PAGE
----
10. The goal is not to be a media darling; the goal is to have a career.
I believe in magazines. You could even say my devotion to Stoke ‘zine was a kind of “common grace” expression of believing in the sacramental power of the Word. It’s like I had a inchoate sense of the unique grace and influence of a word become flesh.He offers a few high altitude principles and some practical tips on getting the work done. (via Justin Taylor)
All of that to say: I believe in what you are doing, and it’s an honor to think with you about this calling to publish our little journals. To be committed to such endeavors is to believe, as Raymond Carver put it, in “small good things.”
. . .
My colleague Fr. Raymond de Souza, editor of Convivium magazine, recalls a conversation he once had with Fr. Richard John Neuhaus, the founder of First Things: “‘Raymond,” he said, “if you want to advance an idea, write a book. But if you want to change a culture, you need a magazine. Because magazines are literally periodical, they create an ongoing community—readers, writers, editors, benefactors. And only communities can change cultures.”
Dorothy Sayers encourages readers to engage the work in their laps, not just kill time with it.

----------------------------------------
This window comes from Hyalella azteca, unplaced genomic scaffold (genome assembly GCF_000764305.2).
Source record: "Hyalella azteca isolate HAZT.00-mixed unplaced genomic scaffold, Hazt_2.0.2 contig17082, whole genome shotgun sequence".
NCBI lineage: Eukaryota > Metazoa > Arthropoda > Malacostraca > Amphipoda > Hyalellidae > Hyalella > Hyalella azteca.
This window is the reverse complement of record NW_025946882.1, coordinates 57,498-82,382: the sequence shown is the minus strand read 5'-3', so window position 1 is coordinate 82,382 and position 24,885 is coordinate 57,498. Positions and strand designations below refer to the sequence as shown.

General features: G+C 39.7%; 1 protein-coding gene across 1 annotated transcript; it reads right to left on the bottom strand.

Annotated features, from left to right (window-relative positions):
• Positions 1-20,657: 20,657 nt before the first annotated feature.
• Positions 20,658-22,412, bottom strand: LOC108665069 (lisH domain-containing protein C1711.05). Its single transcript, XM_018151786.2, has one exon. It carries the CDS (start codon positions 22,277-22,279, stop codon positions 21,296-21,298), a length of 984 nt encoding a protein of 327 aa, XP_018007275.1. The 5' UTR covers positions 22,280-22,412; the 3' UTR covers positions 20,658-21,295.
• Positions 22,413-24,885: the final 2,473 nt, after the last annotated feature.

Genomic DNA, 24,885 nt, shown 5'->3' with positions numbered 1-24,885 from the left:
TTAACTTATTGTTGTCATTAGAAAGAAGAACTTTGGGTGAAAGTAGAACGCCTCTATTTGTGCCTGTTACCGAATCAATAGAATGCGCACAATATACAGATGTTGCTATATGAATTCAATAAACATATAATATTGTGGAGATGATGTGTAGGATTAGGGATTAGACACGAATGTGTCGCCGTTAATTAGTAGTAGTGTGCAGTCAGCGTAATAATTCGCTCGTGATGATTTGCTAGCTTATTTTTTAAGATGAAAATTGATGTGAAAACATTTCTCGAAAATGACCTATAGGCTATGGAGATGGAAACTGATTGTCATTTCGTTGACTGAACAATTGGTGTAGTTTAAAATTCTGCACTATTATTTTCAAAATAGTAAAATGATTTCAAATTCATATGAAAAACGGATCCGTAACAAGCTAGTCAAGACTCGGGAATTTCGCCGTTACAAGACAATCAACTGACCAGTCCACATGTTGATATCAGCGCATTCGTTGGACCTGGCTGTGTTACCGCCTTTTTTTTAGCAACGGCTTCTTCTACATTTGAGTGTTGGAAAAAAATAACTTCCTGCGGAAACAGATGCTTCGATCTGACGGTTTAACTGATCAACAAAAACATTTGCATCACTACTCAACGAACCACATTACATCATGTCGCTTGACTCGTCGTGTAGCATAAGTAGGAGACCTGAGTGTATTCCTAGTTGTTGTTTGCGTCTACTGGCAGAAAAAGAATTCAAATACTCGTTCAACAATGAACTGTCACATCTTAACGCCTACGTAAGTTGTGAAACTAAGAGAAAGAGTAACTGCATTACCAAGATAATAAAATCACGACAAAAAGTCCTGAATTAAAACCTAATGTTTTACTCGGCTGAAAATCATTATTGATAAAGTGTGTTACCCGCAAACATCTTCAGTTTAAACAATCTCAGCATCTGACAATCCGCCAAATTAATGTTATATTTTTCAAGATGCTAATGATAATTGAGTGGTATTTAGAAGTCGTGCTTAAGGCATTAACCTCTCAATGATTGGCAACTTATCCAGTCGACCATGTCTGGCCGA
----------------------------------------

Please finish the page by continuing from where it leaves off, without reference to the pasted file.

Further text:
"Pray get rid of the idea that books are each a separate thing, divided from one another and from life. Read each in the light of all the others, especially in the light of books of another kind," she says.If you don't like what you're reading, think through your reasons. "Does the subject displease you? — and if so, is it by any chance one of those disquieting things that you 'would rather not know about', though you really ought not to shirk it? Does the author’s opinion conflict with some cherished opinion of your own? — If so, can you give reasons for your own opinion? (Do try and avoid the criticism that begins: 'We do not like to think' this, that or the other; it is often so painfully true that we do not like to think.)"
She also thinks marking up your book is foolish, perhaps because you won't remember where to find your notes afterwards.
In response to this, Alan Jacobs observes the different occasions for reading and how they aren't all the same. We read for fun and we read for specific purposes, and not necessarily at the same time.
What many of these people really want, it seems to me — and I base this on decades of talking with folks who are anxious about their reading — is not to read Henry James but to be the kind of person who, when left at loose ends, positively wants to read Henry James, wants to read Henry James so much that he or she will toss aside Harry Potter and the Half-Blood Prince and Fifty Shades of Grey without even noticing what they are in order to get to that precious copy of The Ambassadorsthat someone has inexplicably left at the bottom of a stack.